One of the main assumptions within the DA procedures is that mediation, will, in general be more effective for low achievers; no matter their low achievement is due to cultural, socio-economic or academic reasons (Peña, Iglesias & Lidz, 2001; Tzuriel & Kaufman, 1999). The third research question specifically dealt with this issue by asking whether low and high proficiency level students benefited differently from mediation in the form of graduated hints. As indicated in Table 3, the mean LPS of those who took the easy test was 1.21 while the mean LPS of those who took the difficult test was .99. An independent-samples t test was conducted to compare the mean LPSs for those who took the easy and those who took the difficult test. As can be observed in Table 4, there was a statistically significant difference in mean LPSs of the two groups (P. <.000). The magnitude of the difference was large (eta squared = .9).
Table 4: Independent Samples t Test for LPSs on the easy and difficult tests
t df p Std. Error Difference
LPS Equal variances assumed 6.44 80 .000 .03
Finally, it is worth noting that the computerized dynamic test developed in this study was partially adaptive since it could direct students to the second subtest which was more difficult in case that the first subtest was considered easy for them. In other words, if their average use of hints was less than 10 in the first five questions, the test was considered as easy by the software, and they were directed to the second test which was more difficult.
This study sought to explore the feasibility of computerized delivery of mediation in three ways: (a) whether there is any significant effect of DA procedure on test takers’ grammatical ability, (b) whether DA is able to distinguish between test takers' potential and actual level of performance, and (c) whether high or low proficiency level students could make the maximum use of mediation provided in the form of hints.
Regarding the first research questions, the findings of the current study indicated that the computerized grammar test was able to improve the test takers' grammatical knowledge significantly. The results of this facet of the study are consistent with those obtained by other researchers in other areas of L2 such as reading comprehension (Pishghadam & Barabadi, 2012), reading and listening comprehension (Poehner & Lantolf, 2013) and pragmatics (Tajeddin & Tayebipour, 2012). All these studies including the current one could create a supportive atmosphere aiming and prioritizing test takers' further learning and development by taking into account both test takers ZAD (zone of actual development) and ZPD. While traditional (non-dynamic) tests can only account for the intramental, self-regulated, and fully-internalized abilities of the test takers, DA takes into account not only these abilities but also those which are other-regulated (intermental). However, the significant gain of test takers from non-dynamic to dynamic test can be attributed to non-intellective factors. As Pishghadam and Barabadi’s study (2012) indicated, non-intellective factors such as lack of motivation, fear of failure, and inattentiveness can be the cause of incorrect response by test takers. In the like manner, many test takers in this study could get to the right answer when they received the first two hints which were the most implicit. In other words, although the first two hints were rather independent of the grammatical point in question, they helped the test takers overcome these non-intellective factors that might have caused them lose the whole score in a non-dynamic test. Test takers’ significant gain on dynamic tests of grammar can be considered as evidence for their construct validity. According to some DA practitioners (Haywood & Lidz, 2007; Lidz & Macrine, 2001; Poehner, 2008), construct validity is understood as the extent to which DA enhances individuals' development.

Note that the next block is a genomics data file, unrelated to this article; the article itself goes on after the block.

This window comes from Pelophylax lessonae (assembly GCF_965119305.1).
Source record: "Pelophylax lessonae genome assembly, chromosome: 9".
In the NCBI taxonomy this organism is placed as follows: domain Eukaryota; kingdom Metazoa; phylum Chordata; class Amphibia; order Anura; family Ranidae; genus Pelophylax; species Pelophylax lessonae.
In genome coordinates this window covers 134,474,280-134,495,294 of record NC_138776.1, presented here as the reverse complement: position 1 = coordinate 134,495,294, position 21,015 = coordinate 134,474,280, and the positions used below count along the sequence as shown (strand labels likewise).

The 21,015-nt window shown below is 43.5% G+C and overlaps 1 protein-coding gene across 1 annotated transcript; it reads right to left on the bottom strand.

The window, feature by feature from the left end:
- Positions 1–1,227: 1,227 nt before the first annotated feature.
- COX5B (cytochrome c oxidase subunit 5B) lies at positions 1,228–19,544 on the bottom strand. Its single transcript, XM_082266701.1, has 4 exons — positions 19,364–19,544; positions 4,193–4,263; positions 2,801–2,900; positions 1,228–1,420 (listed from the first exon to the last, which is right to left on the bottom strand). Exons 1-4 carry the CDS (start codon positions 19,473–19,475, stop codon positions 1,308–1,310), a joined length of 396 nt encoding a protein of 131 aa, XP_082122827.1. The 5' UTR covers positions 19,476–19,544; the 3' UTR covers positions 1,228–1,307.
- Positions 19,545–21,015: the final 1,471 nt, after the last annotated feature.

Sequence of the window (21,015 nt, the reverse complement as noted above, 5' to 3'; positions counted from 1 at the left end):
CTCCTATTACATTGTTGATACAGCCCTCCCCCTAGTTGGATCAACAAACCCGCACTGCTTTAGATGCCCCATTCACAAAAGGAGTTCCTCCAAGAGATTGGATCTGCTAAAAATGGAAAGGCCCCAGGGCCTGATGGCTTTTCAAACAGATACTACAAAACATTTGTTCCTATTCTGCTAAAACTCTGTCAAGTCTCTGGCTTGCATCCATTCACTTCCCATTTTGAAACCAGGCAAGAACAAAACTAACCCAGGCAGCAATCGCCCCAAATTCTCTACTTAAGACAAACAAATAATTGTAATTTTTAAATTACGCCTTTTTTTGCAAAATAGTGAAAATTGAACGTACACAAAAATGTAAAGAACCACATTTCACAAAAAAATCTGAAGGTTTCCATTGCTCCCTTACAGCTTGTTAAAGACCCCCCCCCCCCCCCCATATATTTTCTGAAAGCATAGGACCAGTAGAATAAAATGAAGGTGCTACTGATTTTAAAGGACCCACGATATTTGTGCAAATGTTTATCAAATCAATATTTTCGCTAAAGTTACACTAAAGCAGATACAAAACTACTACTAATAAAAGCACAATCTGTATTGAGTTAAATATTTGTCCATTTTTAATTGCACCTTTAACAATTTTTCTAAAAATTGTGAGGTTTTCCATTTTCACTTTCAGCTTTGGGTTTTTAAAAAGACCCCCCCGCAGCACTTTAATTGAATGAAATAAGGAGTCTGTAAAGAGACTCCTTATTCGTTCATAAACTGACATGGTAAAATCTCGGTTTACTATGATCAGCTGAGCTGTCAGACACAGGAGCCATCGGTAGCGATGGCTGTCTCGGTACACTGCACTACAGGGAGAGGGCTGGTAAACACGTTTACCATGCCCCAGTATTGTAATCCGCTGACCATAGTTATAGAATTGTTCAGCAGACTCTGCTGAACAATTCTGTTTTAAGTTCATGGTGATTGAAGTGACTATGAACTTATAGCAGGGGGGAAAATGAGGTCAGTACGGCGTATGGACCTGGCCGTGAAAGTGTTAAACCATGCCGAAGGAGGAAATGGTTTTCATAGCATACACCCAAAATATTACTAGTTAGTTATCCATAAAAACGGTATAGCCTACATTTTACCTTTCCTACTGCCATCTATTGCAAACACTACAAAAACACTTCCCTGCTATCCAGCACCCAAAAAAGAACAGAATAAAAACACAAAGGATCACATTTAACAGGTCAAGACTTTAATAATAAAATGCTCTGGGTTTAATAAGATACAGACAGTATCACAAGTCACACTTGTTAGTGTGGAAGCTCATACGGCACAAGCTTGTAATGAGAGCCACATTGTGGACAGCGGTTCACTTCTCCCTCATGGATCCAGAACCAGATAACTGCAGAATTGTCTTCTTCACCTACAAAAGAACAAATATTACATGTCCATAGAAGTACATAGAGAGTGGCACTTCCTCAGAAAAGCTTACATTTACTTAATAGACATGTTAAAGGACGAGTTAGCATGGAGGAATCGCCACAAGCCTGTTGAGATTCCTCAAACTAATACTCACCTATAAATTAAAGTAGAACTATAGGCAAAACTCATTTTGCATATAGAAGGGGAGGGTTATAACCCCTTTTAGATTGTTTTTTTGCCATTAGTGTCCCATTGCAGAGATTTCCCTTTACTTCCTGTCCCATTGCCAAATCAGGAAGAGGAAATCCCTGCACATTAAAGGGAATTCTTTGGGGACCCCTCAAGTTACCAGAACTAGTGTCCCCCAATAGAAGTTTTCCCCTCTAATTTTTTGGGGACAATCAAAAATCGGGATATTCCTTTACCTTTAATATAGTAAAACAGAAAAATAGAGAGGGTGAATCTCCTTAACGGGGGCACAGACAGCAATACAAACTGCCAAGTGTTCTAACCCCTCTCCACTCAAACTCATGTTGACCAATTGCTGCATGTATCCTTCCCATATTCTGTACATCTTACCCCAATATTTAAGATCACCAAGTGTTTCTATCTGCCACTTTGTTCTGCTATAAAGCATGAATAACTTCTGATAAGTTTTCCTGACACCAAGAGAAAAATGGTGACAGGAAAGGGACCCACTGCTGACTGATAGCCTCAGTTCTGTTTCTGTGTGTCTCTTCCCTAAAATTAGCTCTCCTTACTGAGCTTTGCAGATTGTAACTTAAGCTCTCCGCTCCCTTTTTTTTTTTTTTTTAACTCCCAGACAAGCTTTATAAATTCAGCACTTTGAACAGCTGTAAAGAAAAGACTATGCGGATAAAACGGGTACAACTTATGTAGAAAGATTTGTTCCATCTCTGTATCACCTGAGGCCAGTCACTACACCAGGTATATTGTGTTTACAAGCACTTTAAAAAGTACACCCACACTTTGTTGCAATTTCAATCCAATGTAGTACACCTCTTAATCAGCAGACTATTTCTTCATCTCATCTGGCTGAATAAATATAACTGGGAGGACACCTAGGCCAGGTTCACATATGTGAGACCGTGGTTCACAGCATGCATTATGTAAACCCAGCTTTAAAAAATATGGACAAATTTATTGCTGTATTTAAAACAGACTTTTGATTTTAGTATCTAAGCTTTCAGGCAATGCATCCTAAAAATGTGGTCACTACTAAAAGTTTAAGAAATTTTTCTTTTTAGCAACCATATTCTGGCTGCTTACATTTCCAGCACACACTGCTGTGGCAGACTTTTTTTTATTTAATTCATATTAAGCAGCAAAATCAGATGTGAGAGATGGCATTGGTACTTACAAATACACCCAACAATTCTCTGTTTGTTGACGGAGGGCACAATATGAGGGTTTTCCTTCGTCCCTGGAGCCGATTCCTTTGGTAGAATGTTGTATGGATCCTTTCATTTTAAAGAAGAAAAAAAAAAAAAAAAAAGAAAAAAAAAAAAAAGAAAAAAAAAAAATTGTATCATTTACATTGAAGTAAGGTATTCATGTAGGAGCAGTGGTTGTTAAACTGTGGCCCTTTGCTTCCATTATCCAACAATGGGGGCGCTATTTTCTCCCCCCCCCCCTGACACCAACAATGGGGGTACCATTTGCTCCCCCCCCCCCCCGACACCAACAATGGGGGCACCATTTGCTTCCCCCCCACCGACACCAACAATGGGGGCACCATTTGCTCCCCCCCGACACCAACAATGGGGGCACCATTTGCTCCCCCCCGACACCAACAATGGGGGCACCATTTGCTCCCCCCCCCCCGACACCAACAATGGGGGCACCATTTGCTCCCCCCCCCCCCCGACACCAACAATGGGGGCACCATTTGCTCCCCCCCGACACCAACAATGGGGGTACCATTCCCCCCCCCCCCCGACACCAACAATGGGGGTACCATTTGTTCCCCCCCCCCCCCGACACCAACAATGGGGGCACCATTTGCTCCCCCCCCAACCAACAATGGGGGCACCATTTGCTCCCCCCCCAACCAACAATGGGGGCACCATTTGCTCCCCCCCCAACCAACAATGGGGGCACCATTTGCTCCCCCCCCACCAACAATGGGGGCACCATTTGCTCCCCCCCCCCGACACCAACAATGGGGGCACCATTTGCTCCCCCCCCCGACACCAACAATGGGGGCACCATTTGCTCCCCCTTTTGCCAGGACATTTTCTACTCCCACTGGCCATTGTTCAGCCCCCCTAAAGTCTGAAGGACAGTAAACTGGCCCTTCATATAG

Concerning DA's capacity to provide information about the test takers' potential for learning (2ND research question), a discussion of LPS as proposed by Kozulin and Garb (2002) seems necessary. According to Kozulin and Garb (2002), a high LPS means that the learner’s ZPD level is close to their ZAD level. That is, the targeted ability is on the verge of internalization or self-regulation. On the other hand, a low LPS shows that the test taker is in need of much more mediation and external help to internalize the learning point in question. In line with this conceptualization, it was indicated that the test takers with low LPS in this study made use of much more mediation in the form of hints than those test takers with high LPS. This pattern of results is in line with Kozulin and Garb's (2002). In their study, LPS could differentiate between the test takers with the same nondynamic score. Similarly, other DA researchers such as Poehner and Lantolf (2005) and Anton (2009), though not referring to the notion of LPS, reported in their studies that DA could differentiate between the test takers with the same score in nondynamic tests. That said, if the primary purpose of language assessment as Bachman and Palmer (2010) cogently argue, is to provide information that will help make more informed decisions that in turn will lead to beneficial consequences for the stakeholder especially test takers, a strong point can be made for DA in general and our version of DA in particular.